Thankful_January 14

I’m spending a year writing about being thankful. It’s my word for 2015. I don’t want to focus on the negative anymore. It’s too life draining. So yeah. Thankful.

3 Startling Graces of God

40. My mother just had both her knees replaced. On the same day. I can tell you as a surgical nurse this is a crazy BIG surgery. It’s painful. It’s hard. She’s in Pennsylvania. I’m in Florida. (I’m heading up this weekend to visit) So when I got the text from my sister that read Call me!!!!! I got more than a little freaked out. Imagine my thankful relief to find out my sister was just freaking out about drug induced hallucinations. It hit me in that moment, this startling grace. I only have one mom. For all my complaints about her lacking qualities, I only have one mom. She is a gift!

41. I woke up today. Despite all I get wrong on a daily basis. I woke up today. When I can’t see where this life is going, God sees. He must have a plan because I woke up today.

42. When I think about where my life could have gone, the nights of drunkenness, going home from bars with strangers, selfishly letting my kids fend for themselves because I wanted time for me. My little family was so destined to fall apart for my ruining devices. But God. In his merciful grace saved me! Redeemed all my ruinous schemes. Kept my little family together. Keeps us together to this day. Not just grace. Amazing Grace!

His… Michelle
Philippians 1:20

Thankful to share with #TellHisStory

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the one about my marriage (pt 2)

(These next bits are not for the faint of heart. They are not easy to write about. They are intensely personal. Please forgive me if I do not respond to any comments. I will not elaborate on any more than what is written. Thank you for understanding.)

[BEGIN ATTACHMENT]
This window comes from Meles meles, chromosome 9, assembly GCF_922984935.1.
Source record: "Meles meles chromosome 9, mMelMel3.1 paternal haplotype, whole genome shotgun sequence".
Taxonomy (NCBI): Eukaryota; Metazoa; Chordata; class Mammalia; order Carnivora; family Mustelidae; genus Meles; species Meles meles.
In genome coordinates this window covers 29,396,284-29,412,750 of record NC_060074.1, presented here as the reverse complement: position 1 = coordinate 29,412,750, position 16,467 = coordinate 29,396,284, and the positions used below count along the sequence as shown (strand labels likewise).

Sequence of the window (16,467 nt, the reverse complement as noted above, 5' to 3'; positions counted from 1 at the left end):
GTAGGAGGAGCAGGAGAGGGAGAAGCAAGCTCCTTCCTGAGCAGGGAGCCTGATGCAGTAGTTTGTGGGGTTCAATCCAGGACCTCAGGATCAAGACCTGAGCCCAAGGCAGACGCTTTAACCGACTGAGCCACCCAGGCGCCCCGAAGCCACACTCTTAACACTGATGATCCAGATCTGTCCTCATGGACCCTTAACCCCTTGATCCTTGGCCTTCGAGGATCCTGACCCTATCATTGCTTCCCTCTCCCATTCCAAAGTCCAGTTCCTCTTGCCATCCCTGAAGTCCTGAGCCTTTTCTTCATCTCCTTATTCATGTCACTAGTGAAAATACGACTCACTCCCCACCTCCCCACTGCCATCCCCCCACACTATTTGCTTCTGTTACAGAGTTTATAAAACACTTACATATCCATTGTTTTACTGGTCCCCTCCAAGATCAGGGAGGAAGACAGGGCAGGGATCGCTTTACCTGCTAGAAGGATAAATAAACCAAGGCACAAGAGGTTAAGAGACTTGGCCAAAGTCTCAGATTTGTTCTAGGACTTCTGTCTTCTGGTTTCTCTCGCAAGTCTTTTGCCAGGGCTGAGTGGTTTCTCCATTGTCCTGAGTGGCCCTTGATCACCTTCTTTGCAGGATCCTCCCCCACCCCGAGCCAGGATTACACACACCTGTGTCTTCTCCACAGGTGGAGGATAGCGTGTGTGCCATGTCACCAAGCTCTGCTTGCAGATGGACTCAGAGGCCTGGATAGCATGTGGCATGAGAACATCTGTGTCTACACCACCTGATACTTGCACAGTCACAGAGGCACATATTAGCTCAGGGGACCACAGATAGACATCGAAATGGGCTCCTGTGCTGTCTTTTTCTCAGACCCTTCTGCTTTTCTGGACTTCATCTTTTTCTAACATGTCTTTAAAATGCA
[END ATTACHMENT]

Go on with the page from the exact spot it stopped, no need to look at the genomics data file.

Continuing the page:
You never really know someone until you live under the same roof.

March 1985. Five years after he died. I discovered I was pregnant. Somehow I knew the child would be a boy I would name Robert in memory of him. I wished he would have blue eyes and blond hair, secretly thinking it would never happen because we have brown eyes and brown hair. But a girl can dream, right?

May 1985. I graduated from college. I quickly packed up my life, moved to Dover, Delaware into a tiny trailer with the man I married the previous year, only visiting him on weekends up until this point.

The verbal sword matches began immediately. Oh I’m great with a sword of sarcasm, accusation, nagging. He was skilled in telling me how stupid, awful, useless I was.

June 1985. The trailer was too tiny. We found a small house to rent on the other side of town.

He played in a dart league on the USAF base. We’d go. I’d watch. He’d get drunk. I’d drive home. Repeat.

Accept this one time while I was driving us home, he didn’t like my skills. He took it upon himself to bend over, push the gas peddle to the floor as I screamed for him to stop, somehow keeping that car from careening off the road or into other cars. This is when the real terror began. I was 4 months pregnant?

November 1985. 8 months pregnant. A card game with the neighbors ends. He’s drunk. Really drunk. I’m not throwing the right cards. Suddenly, he goes berserk. Starts screaming at me. I scream back. Next thing I know he picks me up off the floor, throws me into the wall, and I crash to the floor (he is 6 ft 2, 210lbs. I am 5 ft 0, 8 months pregnant).

Terrified, I run to the back of the house. Why I didn’t run for the front door I’ll never know. It didn’t take long for him to find me in the dark back room, to rape me, to pull me up off the floor and violently shove me out the front door.

Crying hysterically, I climbed into our only car. I told myself I couldn’t leave. How would he get to work the next day? He would get into so much trouble if he didn’t show up for work. I replayed the scene over and over. It must have been my fault. I was too demanding, too nagging, too unsupportive. I hoped my child wasn’t dead. He didn’t move for a very long time, obviously stunned into a fearful stillness of his own.